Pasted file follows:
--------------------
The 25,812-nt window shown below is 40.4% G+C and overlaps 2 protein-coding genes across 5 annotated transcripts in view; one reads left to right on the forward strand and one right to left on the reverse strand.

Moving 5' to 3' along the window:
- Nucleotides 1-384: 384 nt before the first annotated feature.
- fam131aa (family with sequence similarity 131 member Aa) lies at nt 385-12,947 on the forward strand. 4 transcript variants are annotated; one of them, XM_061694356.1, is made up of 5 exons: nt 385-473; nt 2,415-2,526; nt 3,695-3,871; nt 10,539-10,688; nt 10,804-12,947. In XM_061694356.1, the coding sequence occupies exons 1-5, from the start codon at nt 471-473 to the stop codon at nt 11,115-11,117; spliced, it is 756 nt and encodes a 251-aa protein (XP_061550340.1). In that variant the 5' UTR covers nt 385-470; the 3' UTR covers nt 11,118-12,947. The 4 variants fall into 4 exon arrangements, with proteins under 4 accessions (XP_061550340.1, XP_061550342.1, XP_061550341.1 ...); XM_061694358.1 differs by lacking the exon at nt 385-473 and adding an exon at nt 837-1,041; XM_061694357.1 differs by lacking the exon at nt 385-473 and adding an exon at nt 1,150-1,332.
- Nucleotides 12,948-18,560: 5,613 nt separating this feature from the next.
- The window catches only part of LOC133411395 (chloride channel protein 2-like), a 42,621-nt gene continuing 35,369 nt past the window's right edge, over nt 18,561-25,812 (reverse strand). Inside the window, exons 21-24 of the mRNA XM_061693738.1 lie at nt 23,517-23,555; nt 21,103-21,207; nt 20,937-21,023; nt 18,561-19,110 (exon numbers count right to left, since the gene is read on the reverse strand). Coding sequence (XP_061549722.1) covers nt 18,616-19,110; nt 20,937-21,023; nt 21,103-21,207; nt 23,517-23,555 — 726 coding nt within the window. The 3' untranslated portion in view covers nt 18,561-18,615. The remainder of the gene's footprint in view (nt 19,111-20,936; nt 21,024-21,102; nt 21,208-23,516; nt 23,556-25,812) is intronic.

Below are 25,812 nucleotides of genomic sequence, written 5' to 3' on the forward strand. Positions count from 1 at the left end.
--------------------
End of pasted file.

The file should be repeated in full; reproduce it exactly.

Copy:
The 25,812-nt window shown below is 40.4% G+C and overlaps 2 protein-coding genes across 5 annotated transcripts in view; one reads left to right on the forward strand and one right to left on the reverse strand.

Moving 5' to 3' along the window:
- Nucleotides 1-384: 384 nt before the first annotated feature.
- fam131aa (family with sequence similarity 131 member Aa) lies at nt 385-12,947 on the forward strand. 4 transcript variants are annotated; one of them, XM_061694356.1, is made up of 5 exons: nt 385-473; nt 2,415-2,526; nt 3,695-3,871; nt 10,539-10,688; nt 10,804-12,947. In XM_061694356.1, the coding sequence occupies exons 1-5, from the start codon at nt 471-473 to the stop codon at nt 11,115-11,117; spliced, it is 756 nt and encodes a 251-aa protein (XP_061550340.1). In that variant the 5' UTR covers nt 385-470; the 3' UTR covers nt 11,118-12,947. The 4 variants fall into 4 exon arrangements, with proteins under 4 accessions (XP_061550340.1, XP_061550342.1, XP_061550341.1 ...); XM_061694358.1 differs by lacking the exon at nt 385-473 and adding an exon at nt 837-1,041; XM_061694357.1 differs by lacking the exon at nt 385-473 and adding an exon at nt 1,150-1,332.
- Nucleotides 12,948-18,560: 5,613 nt separating this feature from the next.
- The window catches only part of LOC133411395 (chloride channel protein 2-like), a 42,621-nt gene continuing 35,369 nt past the window's right edge, over nt 18,561-25,812 (reverse strand). Inside the window, exons 21-24 of the mRNA XM_061693738.1 lie at nt 23,517-23,555; nt 21,103-21,207; nt 20,937-21,023; nt 18,561-19,110 (exon numbers count right to left, since the gene is read on the reverse strand). Coding sequence (XP_061549722.1) covers nt 18,616-19,110; nt 20,937-21,023; nt 21,103-21,207; nt 23,517-23,555 — 726 coding nt within the window. The 3' untranslated portion in view covers nt 18,561-18,615. The remainder of the gene's footprint in view (nt 19,111-20,936; nt 21,024-21,102; nt 21,208-23,516; nt 23,556-25,812) is intronic.

Below are 25,812 nucleotides of genomic sequence, written 5' to 3' on the forward strand. Positions count from 1 at the left end.